Additional speakers included: Eduardo Ochoa, President of CSUMB; John Avella, Executive Director of the Sustainable Hospitality Management Program at CSUMB; Shyam Kamath, Dean of the College of Business at CSUMB; Alberto Lopez, General Manager of the Board of Tourism of Costa Rica; Roberto Fernandez, Founder and Co-Owner of Pacuare Lodge; Alfonso Gómez, Vice President of Azucarera El Viejo; Roberto Levi, President of Americas Educational Programs in Costa Rica; Brent Marshall, Superintendent of the Monterey District of California State Parks; Paul Michel, Superintendent of the Monterey Bay National Marine Sanctuary; Margaret Spring, Vice President of Conservation Science at the Monterey Bay Aquarium; Kurt Gollnick, COO of Scheid Vineyards; Jane Parker, Monterey County Supervisor, Fourth District; Teresa Matsui, CEO of Matsui Nursery and Founder of InnWorks; Tejal Sood, Partner of Operations and Development for the Bayside Hotel Group; Anna Caballero, Assemblymember, District 30; and Bud Colligan, Co-Chair of the Monterey Bay Economic Partnership.

CSUMB plans to continue the sustainable hospitality development conversation with leaders in Costa Rica. Kamath says the hope is to bring a group of about a dozen community and business leaders from Monterey County to Costa Rica in 6 months and host a symposium there to brainstorm and further discuss opportunities in eco-tourism and sustainable hospitality. For more information, please visit: csumb.edu/green. The MCCVB continues its Sustainable Moments initiative and educating visitors in an effort to protect and preserve this incredible region for generations and generations to come. Visit seemonterey.com/sustainable to learn more.


The central core of the Sustainable Hospitality Management program at California State University, Monterey Bay, focuses on the concept of “sustainability plus,” going beyond sustainability to address issues in terms of the five-dimensioned lens of People, Ethics, Equity, Planet, and Profit. Students can focus in Sustainable Hotel, Resort, and Event Management or Sustainable Ecotourism Management. The B.S. Sustainable Hospitality Management degree emerged from a concentration with the B.S, Business Administration in 2015. Students gain hands-on knowledge and skills needed to pursue careers in hospitality, including hotels, restaurants, resorts, festivals and events, ecotourism, attractions, and eco recreation with a focus on “green” jobs in business and industry.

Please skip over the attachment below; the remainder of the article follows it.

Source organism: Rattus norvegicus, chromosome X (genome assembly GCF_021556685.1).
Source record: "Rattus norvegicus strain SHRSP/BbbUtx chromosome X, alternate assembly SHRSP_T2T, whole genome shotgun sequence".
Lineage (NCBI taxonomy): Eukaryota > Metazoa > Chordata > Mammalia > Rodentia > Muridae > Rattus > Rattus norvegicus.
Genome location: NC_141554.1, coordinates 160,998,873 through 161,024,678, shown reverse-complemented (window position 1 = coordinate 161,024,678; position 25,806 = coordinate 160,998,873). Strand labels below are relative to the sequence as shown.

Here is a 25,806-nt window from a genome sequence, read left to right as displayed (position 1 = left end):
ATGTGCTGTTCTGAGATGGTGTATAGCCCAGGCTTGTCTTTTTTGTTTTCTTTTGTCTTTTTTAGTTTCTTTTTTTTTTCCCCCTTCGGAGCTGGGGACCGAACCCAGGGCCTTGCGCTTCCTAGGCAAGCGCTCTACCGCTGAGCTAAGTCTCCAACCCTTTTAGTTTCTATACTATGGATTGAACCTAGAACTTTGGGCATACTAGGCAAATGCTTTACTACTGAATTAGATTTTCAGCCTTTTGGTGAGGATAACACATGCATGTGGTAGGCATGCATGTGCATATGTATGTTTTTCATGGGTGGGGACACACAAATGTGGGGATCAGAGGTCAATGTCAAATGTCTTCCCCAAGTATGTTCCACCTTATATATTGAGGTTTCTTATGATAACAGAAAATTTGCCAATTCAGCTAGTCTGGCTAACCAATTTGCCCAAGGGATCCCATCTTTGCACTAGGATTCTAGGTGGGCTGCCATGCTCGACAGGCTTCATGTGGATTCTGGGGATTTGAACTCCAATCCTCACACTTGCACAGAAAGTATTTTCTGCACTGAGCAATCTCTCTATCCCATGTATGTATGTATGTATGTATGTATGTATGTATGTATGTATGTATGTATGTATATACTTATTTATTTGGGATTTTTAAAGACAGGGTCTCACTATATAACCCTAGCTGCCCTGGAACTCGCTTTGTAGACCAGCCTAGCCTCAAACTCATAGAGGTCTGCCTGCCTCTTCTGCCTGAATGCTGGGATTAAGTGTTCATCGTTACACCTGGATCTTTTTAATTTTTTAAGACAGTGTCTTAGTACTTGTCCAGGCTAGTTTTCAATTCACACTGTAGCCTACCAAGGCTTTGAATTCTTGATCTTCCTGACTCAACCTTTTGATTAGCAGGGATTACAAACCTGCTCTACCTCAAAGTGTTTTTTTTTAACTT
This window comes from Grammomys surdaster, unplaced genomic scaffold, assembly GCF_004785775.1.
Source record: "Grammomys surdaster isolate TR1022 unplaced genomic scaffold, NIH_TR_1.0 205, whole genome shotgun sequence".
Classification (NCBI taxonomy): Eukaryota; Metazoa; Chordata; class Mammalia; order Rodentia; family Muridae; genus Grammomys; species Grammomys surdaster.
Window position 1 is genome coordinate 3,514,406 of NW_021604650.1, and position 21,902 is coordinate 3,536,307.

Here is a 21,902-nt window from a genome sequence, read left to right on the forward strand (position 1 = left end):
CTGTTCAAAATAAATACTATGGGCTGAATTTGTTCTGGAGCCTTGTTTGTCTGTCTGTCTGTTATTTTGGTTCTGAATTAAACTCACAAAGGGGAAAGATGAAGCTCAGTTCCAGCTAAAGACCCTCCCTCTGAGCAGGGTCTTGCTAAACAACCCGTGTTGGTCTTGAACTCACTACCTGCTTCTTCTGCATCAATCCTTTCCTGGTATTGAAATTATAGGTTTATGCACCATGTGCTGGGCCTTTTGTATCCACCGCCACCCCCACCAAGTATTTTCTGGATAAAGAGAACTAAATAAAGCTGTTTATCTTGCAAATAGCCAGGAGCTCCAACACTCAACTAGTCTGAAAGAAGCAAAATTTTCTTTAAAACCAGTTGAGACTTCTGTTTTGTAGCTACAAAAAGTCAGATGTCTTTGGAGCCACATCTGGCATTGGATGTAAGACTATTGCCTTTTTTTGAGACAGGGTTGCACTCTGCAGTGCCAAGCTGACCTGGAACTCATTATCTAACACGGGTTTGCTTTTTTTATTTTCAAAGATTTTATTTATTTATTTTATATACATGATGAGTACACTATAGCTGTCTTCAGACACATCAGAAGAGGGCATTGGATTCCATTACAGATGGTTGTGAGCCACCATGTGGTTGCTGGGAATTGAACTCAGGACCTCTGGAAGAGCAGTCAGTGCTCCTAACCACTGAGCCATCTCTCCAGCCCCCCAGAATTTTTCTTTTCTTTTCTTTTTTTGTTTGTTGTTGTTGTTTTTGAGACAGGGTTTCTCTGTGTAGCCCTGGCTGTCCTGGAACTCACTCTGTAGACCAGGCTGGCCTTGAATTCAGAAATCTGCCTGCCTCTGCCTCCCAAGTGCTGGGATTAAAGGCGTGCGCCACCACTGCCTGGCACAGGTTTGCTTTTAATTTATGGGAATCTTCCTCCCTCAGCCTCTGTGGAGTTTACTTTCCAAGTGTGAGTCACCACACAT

The Monterey County Convention & Visitors Bureau (MCCVB) is a 501c6 organization that drives tourism for Monterey County and in recent years has led the destination to record levels of growth. Tourism is the largest industry on the Monterey Peninsula and the second largest in the County. The MCCVB is a partnership of the hospitality community and local governments that aims to drive business growth through compelling marketing and sales initiatives that maximize the benefits of tourism to our guests, members and the community. Travel spending in Monterey County was more than $2.7 billion in 2015, representing a 4.5 percent increase from 2014, and per person/per day spending rose to $333. Visitors in 2015 also generated $109 million in local tax receipts, a 7.4 percent increase and supported 24,390 jobs.

Jessica Keener

Communications Manager

Monterey County Convention & Visitors Bureau

787 Munras Avenue, Suite 110 | Monterey, CA 93940

p | 831.657.6413

e | jessica@seemonterey.com

w | www.seemonterey.com